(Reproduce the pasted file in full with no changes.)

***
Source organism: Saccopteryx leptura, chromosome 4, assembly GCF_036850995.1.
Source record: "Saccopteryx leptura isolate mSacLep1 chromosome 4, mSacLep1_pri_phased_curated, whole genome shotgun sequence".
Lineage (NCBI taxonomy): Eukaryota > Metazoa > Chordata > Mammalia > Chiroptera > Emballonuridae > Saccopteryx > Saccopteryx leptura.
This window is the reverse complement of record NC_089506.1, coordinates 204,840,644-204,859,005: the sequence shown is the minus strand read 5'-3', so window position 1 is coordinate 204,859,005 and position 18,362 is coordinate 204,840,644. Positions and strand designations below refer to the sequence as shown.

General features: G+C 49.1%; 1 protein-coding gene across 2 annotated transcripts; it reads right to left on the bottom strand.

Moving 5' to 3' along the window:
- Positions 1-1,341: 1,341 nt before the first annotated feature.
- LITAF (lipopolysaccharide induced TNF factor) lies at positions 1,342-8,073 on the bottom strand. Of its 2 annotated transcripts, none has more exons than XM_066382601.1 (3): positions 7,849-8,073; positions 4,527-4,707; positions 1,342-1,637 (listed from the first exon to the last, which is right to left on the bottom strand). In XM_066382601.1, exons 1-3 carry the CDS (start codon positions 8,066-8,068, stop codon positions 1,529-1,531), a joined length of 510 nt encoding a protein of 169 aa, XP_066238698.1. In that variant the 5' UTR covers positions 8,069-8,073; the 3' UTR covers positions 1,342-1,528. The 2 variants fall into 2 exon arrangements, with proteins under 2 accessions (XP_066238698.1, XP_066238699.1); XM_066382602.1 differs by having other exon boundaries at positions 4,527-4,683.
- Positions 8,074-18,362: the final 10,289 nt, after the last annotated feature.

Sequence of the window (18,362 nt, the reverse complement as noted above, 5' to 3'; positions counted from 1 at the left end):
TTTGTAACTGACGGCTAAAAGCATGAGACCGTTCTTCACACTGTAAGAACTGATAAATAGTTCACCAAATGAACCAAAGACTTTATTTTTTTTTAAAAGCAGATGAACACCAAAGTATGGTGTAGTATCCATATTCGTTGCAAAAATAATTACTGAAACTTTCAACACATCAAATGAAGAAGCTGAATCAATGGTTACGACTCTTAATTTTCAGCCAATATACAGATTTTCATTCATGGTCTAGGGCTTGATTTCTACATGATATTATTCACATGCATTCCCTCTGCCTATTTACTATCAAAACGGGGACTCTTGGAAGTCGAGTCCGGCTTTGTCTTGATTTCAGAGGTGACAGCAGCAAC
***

Source organism: Saccopteryx leptura, chromosome 4, assembly GCF_036850995.1.
Source record: "Saccopteryx leptura isolate mSacLep1 chromosome 4, mSacLep1_pri_phased_curated, whole genome shotgun sequence".
Lineage (NCBI taxonomy): Eukaryota > Metazoa > Chordata > Mammalia > Chiroptera > Emballonuridae > Saccopteryx > Saccopteryx leptura.
This window is the reverse complement of record NC_089506.1, coordinates 204,840,644-204,859,005: the sequence shown is the minus strand read 5'-3', so window position 1 is coordinate 204,859,005 and position 18,362 is coordinate 204,840,644. Positions and strand designations below refer to the sequence as shown.

General features: G+C 49.1%; 1 protein-coding gene across 2 annotated transcripts; it reads right to left on the bottom strand.

Moving 5' to 3' along the window:
- Positions 1-1,341: 1,341 nt before the first annotated feature.
- LITAF (lipopolysaccharide induced TNF factor) lies at positions 1,342-8,073 on the bottom strand. Of its 2 annotated transcripts, none has more exons than XM_066382601.1 (3): positions 7,849-8,073; positions 4,527-4,707; positions 1,342-1,637 (listed from the first exon to the last, which is right to left on the bottom strand). In XM_066382601.1, exons 1-3 carry the CDS (start codon positions 8,066-8,068, stop codon positions 1,529-1,531), a joined length of 510 nt encoding a protein of 169 aa, XP_066238698.1. In that variant the 5' UTR covers positions 8,069-8,073; the 3' UTR covers positions 1,342-1,528. The 2 variants fall into 2 exon arrangements, with proteins under 2 accessions (XP_066238698.1, XP_066238699.1); XM_066382602.1 differs by having other exon boundaries at positions 4,527-4,683.
- Positions 8,074-18,362: the final 10,289 nt, after the last annotated feature.

Sequence of the window (18,362 nt, the reverse complement as noted above, 5' to 3'; positions counted from 1 at the left end):
TTTGTAACTGACGGCTAAAAGCATGAGACCGTTCTTCACACTGTAAGAACTGATAAATAGTTCACCAAATGAACCAAAGACTTTATTTTTTTTTAAAAGCAGATGAACACCAAAGTATGGTGTAGTATCCATATTCGTTGCAAAAATAATTACTGAAACTTTCAACACATCAAATGAAGAAGCTGAATCAATGGTTACGACTCTTAATTTTCAGCCAATATACAGATTTTCATTCATGGTCTAGGGCTTGATTTCTACATGATATTATTCACATGCATTCCCTCTGCCTATTTACTATCAAAACGGGGACTCTTGGAAGTCGAGTCCGGCTTTGTCTTGATTTCAGAGGTGACAGCAGCAAC